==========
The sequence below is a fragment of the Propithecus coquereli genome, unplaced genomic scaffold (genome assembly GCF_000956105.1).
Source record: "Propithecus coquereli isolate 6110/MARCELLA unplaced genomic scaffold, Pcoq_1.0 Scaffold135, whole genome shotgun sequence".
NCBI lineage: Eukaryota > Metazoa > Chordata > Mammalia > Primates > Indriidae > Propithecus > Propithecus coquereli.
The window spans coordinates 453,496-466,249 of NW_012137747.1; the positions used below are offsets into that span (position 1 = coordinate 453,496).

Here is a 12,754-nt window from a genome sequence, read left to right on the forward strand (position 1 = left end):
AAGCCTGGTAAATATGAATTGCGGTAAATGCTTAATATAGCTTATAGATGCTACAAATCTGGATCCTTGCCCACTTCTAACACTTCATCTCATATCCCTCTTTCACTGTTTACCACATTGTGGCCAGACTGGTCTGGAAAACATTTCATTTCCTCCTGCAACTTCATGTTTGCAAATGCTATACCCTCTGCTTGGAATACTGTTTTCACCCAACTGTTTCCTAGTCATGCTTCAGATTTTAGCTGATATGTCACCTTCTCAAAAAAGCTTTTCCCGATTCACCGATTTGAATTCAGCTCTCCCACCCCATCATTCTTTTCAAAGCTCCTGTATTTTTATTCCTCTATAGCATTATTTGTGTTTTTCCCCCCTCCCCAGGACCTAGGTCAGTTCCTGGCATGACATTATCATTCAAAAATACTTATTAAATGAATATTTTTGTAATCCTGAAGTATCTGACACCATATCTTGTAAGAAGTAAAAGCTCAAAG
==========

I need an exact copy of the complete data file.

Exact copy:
The sequence below is a fragment of the Propithecus coquereli genome, unplaced genomic scaffold (genome assembly GCF_000956105.1).
Source record: "Propithecus coquereli isolate 6110/MARCELLA unplaced genomic scaffold, Pcoq_1.0 Scaffold135, whole genome shotgun sequence".
NCBI lineage: Eukaryota > Metazoa > Chordata > Mammalia > Primates > Indriidae > Propithecus > Propithecus coquereli.
The window spans coordinates 453,496-466,249 of NW_012137747.1; the positions used below are offsets into that span (position 1 = coordinate 453,496).

Here is a 12,754-nt window from a genome sequence, read left to right on the forward strand (position 1 = left end):
AAGCCTGGTAAATATGAATTGCGGTAAATGCTTAATATAGCTTATAGATGCTACAAATCTGGATCCTTGCCCACTTCTAACACTTCATCTCATATCCCTCTTTCACTGTTTACCACATTGTGGCCAGACTGGTCTGGAAAACATTTCATTTCCTCCTGCAACTTCATGTTTGCAAATGCTATACCCTCTGCTTGGAATACTGTTTTCACCCAACTGTTTCCTAGTCATGCTTCAGATTTTAGCTGATATGTCACCTTCTCAAAAAAGCTTTTCCCGATTCACCGATTTGAATTCAGCTCTCCCACCCCATCATTCTTTTCAAAGCTCCTGTATTTTTATTCCTCTATAGCATTATTTGTGTTTTTCCCCCCTCCCCAGGACCTAGGTCAGTTCCTGGCATGACATTATCATTCAAAAATACTTATTAAATGAATATTTTTGTAATCCTGAAGTATCTGACACCATATCTTGTAAGAAGTAAAAGCTCAAAG